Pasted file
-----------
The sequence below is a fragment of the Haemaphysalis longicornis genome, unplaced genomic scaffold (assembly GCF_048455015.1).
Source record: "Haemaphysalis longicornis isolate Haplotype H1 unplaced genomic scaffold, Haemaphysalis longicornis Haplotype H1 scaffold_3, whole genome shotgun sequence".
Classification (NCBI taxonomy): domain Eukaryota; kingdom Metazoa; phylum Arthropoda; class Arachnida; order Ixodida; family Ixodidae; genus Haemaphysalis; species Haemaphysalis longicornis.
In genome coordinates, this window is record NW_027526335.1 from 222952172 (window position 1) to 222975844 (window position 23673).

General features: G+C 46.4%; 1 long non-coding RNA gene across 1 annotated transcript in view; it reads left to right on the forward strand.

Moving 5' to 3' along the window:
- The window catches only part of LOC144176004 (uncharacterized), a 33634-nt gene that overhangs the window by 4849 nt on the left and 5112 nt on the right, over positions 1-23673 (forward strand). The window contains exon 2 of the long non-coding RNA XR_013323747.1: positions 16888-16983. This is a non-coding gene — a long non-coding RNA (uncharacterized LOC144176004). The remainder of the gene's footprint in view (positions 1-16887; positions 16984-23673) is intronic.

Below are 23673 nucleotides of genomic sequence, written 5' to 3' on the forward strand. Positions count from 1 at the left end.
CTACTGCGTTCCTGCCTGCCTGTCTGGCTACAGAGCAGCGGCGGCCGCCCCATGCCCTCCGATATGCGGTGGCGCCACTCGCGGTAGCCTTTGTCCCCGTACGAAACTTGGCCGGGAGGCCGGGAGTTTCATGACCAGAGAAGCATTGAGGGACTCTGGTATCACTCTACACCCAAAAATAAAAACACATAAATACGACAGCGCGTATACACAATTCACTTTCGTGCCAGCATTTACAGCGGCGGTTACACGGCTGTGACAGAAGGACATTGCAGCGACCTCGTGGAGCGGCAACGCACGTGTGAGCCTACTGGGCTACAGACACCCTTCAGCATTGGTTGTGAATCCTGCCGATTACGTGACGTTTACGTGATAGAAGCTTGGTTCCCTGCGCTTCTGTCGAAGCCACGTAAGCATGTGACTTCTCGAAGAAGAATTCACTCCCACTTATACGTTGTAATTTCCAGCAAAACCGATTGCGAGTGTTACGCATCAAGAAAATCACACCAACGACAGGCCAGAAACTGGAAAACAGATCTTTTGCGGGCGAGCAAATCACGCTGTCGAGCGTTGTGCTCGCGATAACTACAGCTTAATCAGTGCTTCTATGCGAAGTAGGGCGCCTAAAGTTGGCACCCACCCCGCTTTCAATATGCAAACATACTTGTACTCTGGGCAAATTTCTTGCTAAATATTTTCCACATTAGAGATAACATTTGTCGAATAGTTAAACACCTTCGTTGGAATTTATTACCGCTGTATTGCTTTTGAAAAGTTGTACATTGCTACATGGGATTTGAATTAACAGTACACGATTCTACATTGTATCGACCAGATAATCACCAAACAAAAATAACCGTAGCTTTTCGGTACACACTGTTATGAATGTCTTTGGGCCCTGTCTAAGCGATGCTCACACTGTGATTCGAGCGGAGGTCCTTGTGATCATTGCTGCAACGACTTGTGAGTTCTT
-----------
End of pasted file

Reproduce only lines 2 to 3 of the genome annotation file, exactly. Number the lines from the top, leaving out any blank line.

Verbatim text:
Source record: "Haemaphysalis longicornis isolate Haplotype H1 unplaced genomic scaffold, Haemaphysalis longicornis Haplotype H1 scaffold_3, whole genome shotgun sequence".
Classification (NCBI taxonomy): domain Eukaryota; kingdom Metazoa; phylum Arthropoda; class Arachnida; order Ixodida; family Ixodidae; genus Haemaphysalis; species Haemaphysalis longicornis.